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How Workplace Affect Mental Health? Canada Construction

Updated: Sep 16

What are Mental Illnesses?

Mental illnesses are health challenges that can affect the way we think about ourselves, relate to others, and interact with the world around us. They affect our thoughts, feelings, and behaviors. Mental illnesses can disrupt a person’s life or create challenges, but with the right support, a person can get back on a path to sustainability and wellness.

There are many different types of mental illness that affect people in different ways. Within each mental illness, people may have very different symptoms and challenges. Access to services, support from loved ones, and the ability to participate in communities play a big part in the way people experience mental illnesses. Culture, background, and personal beliefs also shape the way people understand mental illnesses.


  • More than 6.7 million people in Canada are living with a mental health problem or illness today. By comparison 2.2 million people in Canada have type 2 diabetes.

  • Mental health problems and illnesses hit early in people’s lives; more than 28% of people aged 20-29 experience a mental illness in a given year. By the time people reach 40 years of age, 1 in 2 people in Canada will have had or have a mental illness.

  • Suicide rates have increased 40% over the last 2 decades, specifically the construction industry will lose 54 workers for every 100,000.

  • In 2018 the construction industry lost 33 lives to work related deaths and 133 to suicide.

  • People with a mental illness are twice as likely to have a substance use problem compared to the general population. At least 20% of people with a mental illness have a co-occurring substance use problem. For people with schizophrenia, the number may be as high as 50%.

  • Similarly, people with substance use problems are up to 3 times more likely to have a mental illness. More than 15% of people with a substance use problem have a co-occurring mental illness.

  • The economic burden of mental illnesses in Canada on the health care system is estimated to be over $51 billion per year. This includes health care costs, lost productivity and criminal justice costs.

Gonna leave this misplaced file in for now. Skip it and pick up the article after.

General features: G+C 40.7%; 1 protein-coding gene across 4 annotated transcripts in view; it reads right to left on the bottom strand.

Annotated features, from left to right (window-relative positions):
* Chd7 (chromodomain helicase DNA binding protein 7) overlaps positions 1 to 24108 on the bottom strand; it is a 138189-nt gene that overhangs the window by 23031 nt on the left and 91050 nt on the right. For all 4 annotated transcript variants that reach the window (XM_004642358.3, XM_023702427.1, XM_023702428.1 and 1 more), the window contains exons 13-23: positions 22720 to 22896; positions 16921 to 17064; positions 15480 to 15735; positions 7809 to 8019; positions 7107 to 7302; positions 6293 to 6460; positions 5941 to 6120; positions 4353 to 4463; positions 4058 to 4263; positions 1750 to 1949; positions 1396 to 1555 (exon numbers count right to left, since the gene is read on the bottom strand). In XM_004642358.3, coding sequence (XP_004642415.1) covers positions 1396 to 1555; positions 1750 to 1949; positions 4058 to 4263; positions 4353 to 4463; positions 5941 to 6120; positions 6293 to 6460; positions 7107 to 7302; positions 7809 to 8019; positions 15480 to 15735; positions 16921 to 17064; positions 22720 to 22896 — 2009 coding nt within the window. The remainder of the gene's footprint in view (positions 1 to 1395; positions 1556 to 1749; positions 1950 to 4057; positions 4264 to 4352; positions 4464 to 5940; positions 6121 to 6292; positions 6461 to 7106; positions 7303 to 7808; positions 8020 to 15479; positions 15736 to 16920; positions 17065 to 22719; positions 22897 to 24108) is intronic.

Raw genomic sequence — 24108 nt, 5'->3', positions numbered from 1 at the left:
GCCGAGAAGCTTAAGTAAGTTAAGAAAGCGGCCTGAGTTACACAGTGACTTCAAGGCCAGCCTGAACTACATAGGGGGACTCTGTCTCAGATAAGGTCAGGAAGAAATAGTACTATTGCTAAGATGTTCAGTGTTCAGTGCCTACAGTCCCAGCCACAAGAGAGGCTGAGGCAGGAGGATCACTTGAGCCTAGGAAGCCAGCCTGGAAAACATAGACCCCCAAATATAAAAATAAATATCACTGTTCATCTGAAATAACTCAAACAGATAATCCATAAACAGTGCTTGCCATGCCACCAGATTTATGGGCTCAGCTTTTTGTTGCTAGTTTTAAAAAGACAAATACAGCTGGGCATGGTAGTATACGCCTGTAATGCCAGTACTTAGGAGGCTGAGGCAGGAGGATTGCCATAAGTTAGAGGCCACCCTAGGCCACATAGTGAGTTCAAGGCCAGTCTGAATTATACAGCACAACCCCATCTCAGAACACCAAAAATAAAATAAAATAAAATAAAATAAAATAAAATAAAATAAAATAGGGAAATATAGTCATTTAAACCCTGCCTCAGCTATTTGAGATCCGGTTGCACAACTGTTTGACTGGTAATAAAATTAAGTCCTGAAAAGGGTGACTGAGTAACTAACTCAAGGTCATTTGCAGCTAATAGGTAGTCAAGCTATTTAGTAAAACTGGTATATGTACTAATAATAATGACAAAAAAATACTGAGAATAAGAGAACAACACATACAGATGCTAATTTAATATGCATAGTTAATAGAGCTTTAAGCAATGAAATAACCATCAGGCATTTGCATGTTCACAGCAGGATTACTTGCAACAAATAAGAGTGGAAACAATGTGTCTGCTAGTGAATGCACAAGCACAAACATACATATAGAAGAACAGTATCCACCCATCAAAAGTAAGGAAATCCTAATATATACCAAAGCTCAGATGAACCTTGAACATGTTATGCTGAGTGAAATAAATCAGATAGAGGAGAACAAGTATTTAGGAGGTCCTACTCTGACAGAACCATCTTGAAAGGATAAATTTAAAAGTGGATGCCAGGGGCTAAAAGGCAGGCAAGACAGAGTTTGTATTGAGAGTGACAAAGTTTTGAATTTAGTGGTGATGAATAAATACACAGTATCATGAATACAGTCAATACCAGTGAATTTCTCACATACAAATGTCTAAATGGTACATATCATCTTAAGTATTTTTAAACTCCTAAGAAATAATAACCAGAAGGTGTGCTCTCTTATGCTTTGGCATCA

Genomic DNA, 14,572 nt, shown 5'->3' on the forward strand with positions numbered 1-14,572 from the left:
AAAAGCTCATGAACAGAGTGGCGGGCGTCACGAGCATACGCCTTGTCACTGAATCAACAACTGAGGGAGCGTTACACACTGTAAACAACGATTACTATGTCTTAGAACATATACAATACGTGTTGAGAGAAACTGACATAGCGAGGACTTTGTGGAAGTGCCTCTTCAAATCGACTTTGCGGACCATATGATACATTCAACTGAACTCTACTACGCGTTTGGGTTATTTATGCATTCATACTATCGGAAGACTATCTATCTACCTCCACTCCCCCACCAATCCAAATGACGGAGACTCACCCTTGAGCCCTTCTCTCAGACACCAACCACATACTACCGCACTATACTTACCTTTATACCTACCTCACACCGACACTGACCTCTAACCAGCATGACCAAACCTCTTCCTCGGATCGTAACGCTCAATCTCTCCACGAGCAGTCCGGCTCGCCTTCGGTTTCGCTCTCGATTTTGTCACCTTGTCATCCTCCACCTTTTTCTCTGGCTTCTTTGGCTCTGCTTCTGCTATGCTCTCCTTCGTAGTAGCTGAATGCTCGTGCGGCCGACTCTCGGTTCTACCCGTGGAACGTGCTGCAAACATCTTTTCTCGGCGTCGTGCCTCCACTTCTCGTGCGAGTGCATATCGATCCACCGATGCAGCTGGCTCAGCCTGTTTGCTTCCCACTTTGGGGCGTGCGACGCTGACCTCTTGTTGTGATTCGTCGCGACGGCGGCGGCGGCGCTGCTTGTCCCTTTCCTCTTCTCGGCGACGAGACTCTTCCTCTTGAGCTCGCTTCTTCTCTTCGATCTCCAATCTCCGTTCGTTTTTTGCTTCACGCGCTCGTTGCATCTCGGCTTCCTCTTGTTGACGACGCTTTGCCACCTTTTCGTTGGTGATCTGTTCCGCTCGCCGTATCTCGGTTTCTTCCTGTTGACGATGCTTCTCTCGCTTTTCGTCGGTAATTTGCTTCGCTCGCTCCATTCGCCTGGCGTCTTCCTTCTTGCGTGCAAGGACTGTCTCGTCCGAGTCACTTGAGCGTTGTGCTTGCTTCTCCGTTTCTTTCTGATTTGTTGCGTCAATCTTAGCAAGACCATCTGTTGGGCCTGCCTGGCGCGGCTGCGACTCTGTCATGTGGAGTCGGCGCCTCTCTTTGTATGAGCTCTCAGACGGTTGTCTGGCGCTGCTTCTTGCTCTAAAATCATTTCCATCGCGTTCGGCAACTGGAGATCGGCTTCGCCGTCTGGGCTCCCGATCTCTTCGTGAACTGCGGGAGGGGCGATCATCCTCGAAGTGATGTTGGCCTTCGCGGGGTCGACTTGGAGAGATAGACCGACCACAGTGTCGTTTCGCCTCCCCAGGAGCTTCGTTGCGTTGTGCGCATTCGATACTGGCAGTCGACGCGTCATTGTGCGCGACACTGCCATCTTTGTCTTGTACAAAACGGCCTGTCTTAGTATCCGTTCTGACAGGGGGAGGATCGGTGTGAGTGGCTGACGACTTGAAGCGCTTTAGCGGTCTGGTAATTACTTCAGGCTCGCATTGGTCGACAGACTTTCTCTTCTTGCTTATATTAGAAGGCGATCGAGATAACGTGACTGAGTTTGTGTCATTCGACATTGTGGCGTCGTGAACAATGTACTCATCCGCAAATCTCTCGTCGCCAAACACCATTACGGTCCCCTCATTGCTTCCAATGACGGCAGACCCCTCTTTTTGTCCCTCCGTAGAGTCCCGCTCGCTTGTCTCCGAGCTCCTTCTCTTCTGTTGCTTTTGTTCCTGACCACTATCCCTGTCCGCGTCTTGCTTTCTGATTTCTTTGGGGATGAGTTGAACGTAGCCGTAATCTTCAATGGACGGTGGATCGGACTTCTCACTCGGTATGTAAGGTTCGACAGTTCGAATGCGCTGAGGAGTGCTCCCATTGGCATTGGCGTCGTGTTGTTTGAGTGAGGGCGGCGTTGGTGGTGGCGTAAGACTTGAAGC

• An additional $6.3 billion was spent on uninsured mental health services and time off work for depression and distress that was not treated by the health care system.

Why is Mental Health important?

The onset of most mental illnesses occurs during adolescence and young adulthood. This affects educational achievement, occupational or career opportunities and successes, and the formation and nature of personal relationships. The effect extends throughout an individual’s life for example the importance of mental health at construction greater the number of episodes of illness that an individual experiences, the greater the degree of lasting disability. Receiving and complying with effective treatment and having the security of strong social supports, adequate income, housing and educational opportunities are essential elements in minimizing the impact of mental illness.

Mental Health Disorders

Each illness has its own symptoms. The following are a few common signs of mental illness in adults and adolescents:

  • Excessive worrying or fear

  • Feeling excessively sad or low

  • Confused thinking or problems concentrating and learning

  • Extreme mood changes, including uncontrollable “highs” or feelings of euphoria

  • Prolonged or strong feelings of irritability or anger

  • Avoiding friends and social activities

  • Difficulties understanding or relating to other people

  • Changes in sleeping habits or feeling tired and low energy

  • Changes in eating habits such as increased hunger or lack of appetite

  • Inability to perceive changes in one’s own feelings, behavior or personality ”lack of insight”

  • Abuse of substances like alcohol or drugs

  • Inability to carry out daily activities or handle daily problems and stress

There is no one symptom or group of symptoms common to all combinations. The combinations of concurrent disorders can be numerous.

How to come forward to colleagues and supervisors when you are dealing with mental health concerns

There is still a great deal of stigma related to mental illness in the workplace, and even someone who believes themselves to be open and understanding may harbor different feelings subconsciously, within the workplace setting. Given that it is so difficult to combat this stigma and infiltrate the workplace culture, it might feel insurmountable to come out and say “I am dealing with mental illness.”

It is important to feel comfortable with a supportive manager or supervisor, to speak with to say “I haven’t been doing well over the past few weeks and I need some time off as I am suffering from anxiety.” Even starting the conversation with a trusted individual at work helps. But not all workplaces are created equal, and if there is already a sense that no one talks about mental illness because it is looked down upon, this conversation will be that much harder.